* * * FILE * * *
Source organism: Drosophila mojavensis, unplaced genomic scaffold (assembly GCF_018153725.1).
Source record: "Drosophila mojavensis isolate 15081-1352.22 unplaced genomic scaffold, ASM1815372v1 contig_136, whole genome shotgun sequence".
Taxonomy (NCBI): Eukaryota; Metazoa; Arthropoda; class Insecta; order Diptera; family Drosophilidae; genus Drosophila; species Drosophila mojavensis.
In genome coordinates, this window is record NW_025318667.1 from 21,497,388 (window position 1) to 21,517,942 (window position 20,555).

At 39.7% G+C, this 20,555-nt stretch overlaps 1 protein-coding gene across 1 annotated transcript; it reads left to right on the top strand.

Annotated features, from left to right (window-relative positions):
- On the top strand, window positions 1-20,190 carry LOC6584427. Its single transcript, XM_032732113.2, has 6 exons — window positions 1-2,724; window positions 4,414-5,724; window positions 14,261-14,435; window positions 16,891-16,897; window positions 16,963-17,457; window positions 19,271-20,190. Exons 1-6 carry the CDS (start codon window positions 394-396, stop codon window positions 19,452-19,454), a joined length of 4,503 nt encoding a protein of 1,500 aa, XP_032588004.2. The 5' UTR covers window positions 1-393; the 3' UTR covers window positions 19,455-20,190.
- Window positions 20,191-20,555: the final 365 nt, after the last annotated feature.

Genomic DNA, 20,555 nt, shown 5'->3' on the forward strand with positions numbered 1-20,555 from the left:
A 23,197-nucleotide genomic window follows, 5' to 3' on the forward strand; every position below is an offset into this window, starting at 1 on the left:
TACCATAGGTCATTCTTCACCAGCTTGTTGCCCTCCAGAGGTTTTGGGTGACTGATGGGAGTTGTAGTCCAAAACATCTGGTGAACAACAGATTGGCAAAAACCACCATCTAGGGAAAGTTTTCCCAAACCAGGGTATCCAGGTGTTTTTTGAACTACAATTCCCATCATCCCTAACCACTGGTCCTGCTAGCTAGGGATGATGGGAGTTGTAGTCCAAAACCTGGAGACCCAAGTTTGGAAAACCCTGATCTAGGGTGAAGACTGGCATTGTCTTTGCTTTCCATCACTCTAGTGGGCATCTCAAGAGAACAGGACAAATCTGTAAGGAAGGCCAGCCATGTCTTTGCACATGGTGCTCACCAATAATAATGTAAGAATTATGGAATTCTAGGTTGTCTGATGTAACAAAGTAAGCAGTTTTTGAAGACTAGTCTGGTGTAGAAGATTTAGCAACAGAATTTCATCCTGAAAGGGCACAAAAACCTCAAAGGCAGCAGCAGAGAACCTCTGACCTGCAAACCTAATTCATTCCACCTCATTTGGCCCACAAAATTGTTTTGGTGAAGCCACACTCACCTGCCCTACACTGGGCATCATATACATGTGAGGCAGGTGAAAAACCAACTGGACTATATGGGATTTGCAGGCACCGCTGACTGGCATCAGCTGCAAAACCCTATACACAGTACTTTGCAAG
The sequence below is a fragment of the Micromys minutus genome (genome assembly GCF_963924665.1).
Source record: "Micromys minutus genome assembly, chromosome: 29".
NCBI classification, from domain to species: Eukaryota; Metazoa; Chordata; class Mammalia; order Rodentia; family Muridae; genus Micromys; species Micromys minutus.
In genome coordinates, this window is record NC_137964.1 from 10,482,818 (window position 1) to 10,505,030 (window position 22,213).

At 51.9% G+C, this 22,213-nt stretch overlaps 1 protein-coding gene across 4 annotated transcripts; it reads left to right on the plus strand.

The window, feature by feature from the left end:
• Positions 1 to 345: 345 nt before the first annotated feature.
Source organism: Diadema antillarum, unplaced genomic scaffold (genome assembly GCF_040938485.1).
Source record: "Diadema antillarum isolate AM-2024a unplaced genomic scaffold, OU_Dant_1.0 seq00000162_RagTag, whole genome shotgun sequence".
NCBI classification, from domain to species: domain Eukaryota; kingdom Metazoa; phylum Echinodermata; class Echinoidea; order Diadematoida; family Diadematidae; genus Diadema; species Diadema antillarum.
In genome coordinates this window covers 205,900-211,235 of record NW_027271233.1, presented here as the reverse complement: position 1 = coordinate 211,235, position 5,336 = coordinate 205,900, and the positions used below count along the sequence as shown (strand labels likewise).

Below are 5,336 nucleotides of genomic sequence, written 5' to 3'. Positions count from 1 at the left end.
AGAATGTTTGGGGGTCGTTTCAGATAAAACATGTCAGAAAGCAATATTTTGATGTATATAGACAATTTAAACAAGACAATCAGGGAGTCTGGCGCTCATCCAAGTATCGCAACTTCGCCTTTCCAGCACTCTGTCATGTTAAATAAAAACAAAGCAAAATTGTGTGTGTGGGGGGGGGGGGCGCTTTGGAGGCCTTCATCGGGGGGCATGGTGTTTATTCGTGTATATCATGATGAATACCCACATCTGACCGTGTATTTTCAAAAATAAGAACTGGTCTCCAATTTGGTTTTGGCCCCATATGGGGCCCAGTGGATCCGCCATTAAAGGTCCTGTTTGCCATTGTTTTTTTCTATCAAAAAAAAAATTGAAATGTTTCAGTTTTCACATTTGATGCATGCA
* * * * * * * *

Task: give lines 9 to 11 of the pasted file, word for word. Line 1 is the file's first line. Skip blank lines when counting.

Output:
Genomic DNA, 20,555 nt, shown 5'->3' on the forward strand with positions numbered 1-20,555 from the left:
A 23,197-nucleotide genomic window follows, 5' to 3' on the forward strand; every position below is an offset into this window, starting at 1 on the left:
TACCATAGGTCATTCTTCACCAGCTTGTTGCCCTCCAGAGGTTTTGGGTGACTGATGGGAGTTGTAGTCCAAAACATCTGGTGAACAACAGATTGGCAAAAACCACCATCTAGGGAAAGTTTTCCCAAACCAGGGTATCCAGGTGTTTTTTGAACTACAATTCCCATCATCCCTAACCACTGGTCCTGCTAGCTAGGGATGATGGGAGTTGTAGTCCAAAACCTGGAGACCCAAGTTTGGAAAACCCTGATCTAGGGTGAAGACTGGCATTGTCTTTGCTTTCCATCACTCTAGTGGGCATCTCAAGAGAACAGGACAAATCTGTAAGGAAGGCCAGCCATGTCTTTGCACATGGTGCTCACCAATAATAATGTAAGAATTATGGAATTCTAGGTTGTCTGATGTAACAAAGTAAGCAGTTTTTGAAGACTAGTCTGGTGTAGAAGATTTAGCAACAGAATTTCATCCTGAAAGGGCACAAAAACCTCAAAGGCAGCAGCAGAGAACCTCTGACCTGCAAACCTAATTCATTCCACCTCATTTGGCCCACAAAATTGTTTTGGTGAAGCCACACTCACCTGCCCTACACTGGGCATCATATACATGTGAGGCAGGTGAAAAACCAACTGGACTATATGGGATTTGCAGGCACCGCTGACTGGCATCAGCTGCAAAACCCTATACACAGTACTTTGCAAG